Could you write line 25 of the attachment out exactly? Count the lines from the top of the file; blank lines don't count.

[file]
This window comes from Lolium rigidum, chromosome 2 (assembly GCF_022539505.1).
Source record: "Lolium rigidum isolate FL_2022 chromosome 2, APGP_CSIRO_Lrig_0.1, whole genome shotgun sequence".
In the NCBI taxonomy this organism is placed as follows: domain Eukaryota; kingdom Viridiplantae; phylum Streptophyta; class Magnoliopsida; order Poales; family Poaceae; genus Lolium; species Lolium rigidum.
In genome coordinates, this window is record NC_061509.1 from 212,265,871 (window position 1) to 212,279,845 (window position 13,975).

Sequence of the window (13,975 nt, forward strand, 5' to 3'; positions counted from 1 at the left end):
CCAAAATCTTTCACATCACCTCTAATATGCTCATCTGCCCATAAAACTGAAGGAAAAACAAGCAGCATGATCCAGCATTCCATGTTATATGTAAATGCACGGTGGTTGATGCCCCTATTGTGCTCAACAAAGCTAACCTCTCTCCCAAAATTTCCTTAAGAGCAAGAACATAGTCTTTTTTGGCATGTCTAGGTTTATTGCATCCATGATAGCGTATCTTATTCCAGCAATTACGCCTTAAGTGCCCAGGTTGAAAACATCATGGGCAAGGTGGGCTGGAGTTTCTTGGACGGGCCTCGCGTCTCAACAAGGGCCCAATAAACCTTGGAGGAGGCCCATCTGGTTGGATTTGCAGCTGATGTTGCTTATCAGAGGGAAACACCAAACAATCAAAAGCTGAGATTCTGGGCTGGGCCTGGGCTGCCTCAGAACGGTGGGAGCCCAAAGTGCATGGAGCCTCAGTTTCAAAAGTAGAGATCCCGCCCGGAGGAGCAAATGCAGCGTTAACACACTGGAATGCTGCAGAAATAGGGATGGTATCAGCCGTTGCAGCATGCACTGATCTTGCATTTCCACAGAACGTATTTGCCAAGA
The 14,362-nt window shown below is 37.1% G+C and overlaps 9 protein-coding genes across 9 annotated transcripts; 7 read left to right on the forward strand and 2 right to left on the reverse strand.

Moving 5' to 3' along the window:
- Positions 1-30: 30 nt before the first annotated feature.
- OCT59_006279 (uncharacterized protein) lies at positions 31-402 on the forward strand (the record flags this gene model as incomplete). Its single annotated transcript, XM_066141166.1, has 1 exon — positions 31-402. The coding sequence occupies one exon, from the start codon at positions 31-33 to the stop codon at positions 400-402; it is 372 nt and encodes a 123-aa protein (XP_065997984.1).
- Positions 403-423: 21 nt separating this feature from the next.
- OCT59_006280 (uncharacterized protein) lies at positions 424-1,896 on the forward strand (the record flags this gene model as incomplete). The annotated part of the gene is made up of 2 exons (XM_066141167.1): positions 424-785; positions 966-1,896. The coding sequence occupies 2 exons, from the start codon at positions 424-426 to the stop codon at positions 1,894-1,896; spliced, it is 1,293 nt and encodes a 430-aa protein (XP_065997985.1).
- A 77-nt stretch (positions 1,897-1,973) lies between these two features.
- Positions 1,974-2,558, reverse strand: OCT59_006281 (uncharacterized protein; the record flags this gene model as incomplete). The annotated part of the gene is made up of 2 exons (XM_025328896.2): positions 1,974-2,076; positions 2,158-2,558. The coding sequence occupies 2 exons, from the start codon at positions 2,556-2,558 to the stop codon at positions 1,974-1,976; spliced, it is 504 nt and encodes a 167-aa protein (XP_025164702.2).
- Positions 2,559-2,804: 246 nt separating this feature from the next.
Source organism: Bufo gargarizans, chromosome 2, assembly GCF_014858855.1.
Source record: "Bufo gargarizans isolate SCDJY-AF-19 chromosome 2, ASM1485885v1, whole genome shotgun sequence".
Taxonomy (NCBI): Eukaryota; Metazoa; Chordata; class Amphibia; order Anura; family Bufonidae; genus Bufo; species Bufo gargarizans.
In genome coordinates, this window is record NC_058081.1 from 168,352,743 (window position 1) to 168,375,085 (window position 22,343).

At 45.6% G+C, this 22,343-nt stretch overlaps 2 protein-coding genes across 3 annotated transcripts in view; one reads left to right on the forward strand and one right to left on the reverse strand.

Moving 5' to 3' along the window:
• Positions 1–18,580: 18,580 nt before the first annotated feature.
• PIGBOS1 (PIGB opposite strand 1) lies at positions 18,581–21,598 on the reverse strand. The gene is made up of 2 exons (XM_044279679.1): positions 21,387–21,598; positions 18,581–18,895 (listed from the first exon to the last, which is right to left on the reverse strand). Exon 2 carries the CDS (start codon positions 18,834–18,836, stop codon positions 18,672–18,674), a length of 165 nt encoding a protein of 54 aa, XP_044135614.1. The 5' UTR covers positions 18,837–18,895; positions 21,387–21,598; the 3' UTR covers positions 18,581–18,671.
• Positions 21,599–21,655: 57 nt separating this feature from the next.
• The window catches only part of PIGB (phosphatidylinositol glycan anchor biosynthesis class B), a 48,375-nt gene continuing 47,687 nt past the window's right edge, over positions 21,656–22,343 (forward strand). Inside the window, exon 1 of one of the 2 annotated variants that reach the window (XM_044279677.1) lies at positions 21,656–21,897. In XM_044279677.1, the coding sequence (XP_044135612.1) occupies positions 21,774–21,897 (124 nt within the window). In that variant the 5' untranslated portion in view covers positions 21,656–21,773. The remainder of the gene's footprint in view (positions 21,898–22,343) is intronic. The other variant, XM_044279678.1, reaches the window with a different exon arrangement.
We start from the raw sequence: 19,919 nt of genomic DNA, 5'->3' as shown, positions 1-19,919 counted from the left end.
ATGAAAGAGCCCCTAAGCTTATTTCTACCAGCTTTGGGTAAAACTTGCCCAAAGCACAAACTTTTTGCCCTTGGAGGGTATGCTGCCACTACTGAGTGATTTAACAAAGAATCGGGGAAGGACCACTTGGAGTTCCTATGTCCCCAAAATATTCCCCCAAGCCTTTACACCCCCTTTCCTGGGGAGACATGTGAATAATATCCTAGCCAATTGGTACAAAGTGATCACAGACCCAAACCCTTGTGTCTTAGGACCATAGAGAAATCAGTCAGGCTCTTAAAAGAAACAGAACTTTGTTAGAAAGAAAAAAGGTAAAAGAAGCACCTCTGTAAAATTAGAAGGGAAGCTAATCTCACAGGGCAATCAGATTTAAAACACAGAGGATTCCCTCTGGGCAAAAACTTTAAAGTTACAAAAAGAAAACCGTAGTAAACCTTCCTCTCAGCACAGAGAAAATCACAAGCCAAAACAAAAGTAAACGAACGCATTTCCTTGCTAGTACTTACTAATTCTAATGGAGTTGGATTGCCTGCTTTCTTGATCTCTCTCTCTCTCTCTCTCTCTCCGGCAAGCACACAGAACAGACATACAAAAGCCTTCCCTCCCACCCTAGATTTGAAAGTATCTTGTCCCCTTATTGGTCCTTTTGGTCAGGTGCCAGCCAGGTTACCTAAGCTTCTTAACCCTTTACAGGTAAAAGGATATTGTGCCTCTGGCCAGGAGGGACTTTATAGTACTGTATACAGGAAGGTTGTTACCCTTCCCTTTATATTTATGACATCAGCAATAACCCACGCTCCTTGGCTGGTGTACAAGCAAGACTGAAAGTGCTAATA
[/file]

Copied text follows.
• The window catches only part of PIGB (phosphatidylinositol glycan anchor biosynthesis class B), a 48,375-nt gene continuing 47,687 nt past the window's right edge, over positions 21,656–22,343 (forward strand). Inside the window, exon 1 of one of the 2 annotated variants that reach the window (XM_044279677.1) lies at positions 21,656–21,897. In XM_044279677.1, the coding sequence (XP_044135612.1) occupies positions 21,774–21,897 (124 nt within the window). In that variant the 5' untranslated portion in view covers positions 21,656–21,773. The remainder of the gene's footprint in view (positions 21,898–22,343) is intronic. The other variant, XM_044279678.1, reaches the window with a different exon arrangement.